Column: A recipe for movie success
WORTHINGTON — I must tell you about my experiences watching the movie “Titanic.” Yes, I have seen the movie five times.
My first viewing, I did not have any specific expectations. I just went out of curiosity. How will this horrific historical event play out on the movie screen? The next day, while talking to a friend, I told her of how fabulously this film was made. She said she wished she’d gone along and I quickly said, “I’ll go again.” Seeing it again will help me hear it better, I thought.
Can you believe I went a third time? I noticed many details such as the dining staff carting oranges in the background, the expensive table settings of dishes and crystal, and the fabric for the costumes that came from around the world.
The staircase scene reminded me of Rhett Butler at the bottom of the staircase looking up at Scarlett O’Hara in “Gone with the Wind.” Instead, it was Leonardo DiCaprio looking up at the character Rose. The huge clock seemed to be exactly the same.
In comparing these two movies, I found that they were alike in many ways. They begin their plots with strong, stubborn, yet independent women. They both have incredible emotional and physical survival challenges to overcome. These women came from wealth and upper social classes. They are both engaged/married to men they do not love. They both need to decide whether or not they choose to love a man that is not in their social standing.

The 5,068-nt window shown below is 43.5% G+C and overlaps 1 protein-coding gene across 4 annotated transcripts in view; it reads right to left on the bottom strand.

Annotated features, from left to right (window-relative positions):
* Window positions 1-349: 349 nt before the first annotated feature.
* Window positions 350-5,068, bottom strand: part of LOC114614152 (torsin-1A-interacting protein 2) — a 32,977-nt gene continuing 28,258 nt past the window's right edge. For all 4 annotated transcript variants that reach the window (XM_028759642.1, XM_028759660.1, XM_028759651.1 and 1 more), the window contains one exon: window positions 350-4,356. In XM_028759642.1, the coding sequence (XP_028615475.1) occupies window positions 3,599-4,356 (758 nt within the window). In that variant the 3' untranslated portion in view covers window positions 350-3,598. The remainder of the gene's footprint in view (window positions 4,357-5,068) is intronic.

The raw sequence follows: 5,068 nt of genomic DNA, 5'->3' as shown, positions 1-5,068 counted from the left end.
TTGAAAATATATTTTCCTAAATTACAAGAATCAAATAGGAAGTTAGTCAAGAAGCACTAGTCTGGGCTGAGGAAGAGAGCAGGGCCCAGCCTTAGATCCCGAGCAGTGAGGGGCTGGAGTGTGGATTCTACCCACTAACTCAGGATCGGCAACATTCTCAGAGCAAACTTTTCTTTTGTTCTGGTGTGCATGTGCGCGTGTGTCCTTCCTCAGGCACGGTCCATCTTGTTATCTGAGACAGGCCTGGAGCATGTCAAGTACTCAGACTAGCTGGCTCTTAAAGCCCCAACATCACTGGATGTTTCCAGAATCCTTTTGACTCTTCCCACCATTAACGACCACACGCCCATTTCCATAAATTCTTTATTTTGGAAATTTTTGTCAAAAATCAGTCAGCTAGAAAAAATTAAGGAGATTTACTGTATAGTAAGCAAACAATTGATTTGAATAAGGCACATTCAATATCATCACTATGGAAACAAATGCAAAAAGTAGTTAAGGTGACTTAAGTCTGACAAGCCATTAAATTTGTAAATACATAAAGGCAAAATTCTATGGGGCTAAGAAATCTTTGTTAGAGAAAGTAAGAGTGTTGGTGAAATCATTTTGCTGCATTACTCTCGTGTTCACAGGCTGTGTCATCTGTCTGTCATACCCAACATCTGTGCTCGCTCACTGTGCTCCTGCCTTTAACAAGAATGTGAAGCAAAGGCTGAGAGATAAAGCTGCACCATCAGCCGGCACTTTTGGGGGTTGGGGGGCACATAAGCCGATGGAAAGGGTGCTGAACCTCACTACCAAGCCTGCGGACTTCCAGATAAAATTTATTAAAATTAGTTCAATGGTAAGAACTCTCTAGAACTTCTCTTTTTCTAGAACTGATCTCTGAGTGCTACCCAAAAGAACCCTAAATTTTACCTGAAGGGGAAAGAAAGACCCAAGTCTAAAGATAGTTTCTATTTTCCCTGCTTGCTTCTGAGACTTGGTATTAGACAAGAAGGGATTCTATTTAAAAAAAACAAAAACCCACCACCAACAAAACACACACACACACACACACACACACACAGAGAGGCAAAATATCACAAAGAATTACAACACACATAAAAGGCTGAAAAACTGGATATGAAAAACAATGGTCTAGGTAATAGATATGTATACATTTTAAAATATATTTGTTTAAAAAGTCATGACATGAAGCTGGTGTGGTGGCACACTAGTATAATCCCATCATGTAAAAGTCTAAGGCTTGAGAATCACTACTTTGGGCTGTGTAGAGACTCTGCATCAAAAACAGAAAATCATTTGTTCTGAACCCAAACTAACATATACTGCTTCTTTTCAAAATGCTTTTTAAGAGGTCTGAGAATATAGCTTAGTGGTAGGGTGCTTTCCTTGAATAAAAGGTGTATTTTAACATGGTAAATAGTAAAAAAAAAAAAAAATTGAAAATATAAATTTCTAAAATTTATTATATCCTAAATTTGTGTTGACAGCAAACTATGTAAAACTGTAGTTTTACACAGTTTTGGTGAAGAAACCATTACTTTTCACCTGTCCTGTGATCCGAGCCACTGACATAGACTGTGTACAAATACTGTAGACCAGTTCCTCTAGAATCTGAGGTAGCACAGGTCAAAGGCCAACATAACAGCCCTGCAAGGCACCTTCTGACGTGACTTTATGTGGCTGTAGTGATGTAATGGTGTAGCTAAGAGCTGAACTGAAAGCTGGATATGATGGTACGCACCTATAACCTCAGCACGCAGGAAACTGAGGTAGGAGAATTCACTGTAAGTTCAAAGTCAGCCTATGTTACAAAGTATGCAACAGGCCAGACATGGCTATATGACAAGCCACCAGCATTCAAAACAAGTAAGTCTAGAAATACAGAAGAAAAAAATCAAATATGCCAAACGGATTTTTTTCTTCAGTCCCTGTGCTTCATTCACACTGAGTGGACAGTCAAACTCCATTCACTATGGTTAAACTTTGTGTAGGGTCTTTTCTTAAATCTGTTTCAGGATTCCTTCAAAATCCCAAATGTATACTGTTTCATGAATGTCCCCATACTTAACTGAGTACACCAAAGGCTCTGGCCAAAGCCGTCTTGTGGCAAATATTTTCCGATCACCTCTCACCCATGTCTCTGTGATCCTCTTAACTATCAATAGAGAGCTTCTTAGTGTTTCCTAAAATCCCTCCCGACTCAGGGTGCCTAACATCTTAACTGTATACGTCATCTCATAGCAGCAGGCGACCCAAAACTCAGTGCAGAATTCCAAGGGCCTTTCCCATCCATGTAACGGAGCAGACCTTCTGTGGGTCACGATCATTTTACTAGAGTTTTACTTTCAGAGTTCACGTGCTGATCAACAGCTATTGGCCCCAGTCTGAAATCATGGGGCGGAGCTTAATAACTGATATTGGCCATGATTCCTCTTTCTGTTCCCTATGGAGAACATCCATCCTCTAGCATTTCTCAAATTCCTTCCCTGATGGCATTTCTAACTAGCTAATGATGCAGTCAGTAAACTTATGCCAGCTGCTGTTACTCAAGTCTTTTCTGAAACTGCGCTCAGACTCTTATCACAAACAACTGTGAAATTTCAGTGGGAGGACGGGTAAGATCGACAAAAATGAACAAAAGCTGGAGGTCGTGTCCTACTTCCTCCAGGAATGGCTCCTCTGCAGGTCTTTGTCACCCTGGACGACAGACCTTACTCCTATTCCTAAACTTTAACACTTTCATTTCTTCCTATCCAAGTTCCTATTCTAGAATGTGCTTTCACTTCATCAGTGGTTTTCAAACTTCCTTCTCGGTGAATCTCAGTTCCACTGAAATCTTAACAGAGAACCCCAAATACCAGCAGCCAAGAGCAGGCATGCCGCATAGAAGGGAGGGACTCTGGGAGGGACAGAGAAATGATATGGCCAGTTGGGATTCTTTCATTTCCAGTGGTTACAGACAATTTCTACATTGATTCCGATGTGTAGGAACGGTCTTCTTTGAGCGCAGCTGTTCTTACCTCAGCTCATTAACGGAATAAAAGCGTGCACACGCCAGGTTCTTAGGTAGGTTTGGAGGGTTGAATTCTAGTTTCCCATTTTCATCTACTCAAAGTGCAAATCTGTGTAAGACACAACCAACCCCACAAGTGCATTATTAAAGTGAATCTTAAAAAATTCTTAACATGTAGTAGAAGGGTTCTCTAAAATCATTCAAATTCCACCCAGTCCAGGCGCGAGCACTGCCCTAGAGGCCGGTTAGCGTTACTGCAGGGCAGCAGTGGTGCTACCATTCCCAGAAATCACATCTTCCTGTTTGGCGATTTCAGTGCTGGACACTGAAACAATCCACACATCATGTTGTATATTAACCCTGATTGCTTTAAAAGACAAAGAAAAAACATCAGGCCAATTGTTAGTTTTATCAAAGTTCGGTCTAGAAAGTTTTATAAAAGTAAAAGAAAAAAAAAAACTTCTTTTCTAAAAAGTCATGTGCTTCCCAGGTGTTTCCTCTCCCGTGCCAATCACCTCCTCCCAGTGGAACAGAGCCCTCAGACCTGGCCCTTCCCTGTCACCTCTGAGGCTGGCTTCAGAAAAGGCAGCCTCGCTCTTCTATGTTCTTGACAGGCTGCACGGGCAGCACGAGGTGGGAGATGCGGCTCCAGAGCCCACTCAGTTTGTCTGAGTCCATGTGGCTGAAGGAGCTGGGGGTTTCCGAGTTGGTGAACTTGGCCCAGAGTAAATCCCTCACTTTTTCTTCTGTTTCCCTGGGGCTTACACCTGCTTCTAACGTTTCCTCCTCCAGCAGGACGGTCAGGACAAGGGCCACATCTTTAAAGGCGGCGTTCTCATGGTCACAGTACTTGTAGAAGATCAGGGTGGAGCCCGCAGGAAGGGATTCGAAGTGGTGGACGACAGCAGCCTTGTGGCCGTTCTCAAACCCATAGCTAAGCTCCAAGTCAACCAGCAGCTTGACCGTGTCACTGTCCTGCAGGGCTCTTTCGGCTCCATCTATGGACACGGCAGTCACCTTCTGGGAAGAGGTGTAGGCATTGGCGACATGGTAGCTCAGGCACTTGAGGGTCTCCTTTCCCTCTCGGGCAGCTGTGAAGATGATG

The heroic men in the Civil War battle of Atlanta parallels the heroic men of the boiler room of the ship, both battling impossible odds.
For you movie trivia buffs, both directors won an Oscar. Victor Fleming won for “Gone with the Wind” in 1940, and James Cameron for “Titanic” in 1998. “Gone with the Wind” won 10 Academy Awards, and “Titanic” won 11, tying with “Ben Hur” for the most Oscars for a film.
Last but not least, both movies have a glorious sunset scene — the Tara home in “Gone with the Wind”, and the magnificent ship in the ocean in “Titanic.”
A great movie is a brilliant script, superb acting and a director’s vision come to life. For Cecil B. DeMille, he always needed a tragedy with a good love story to go along with it.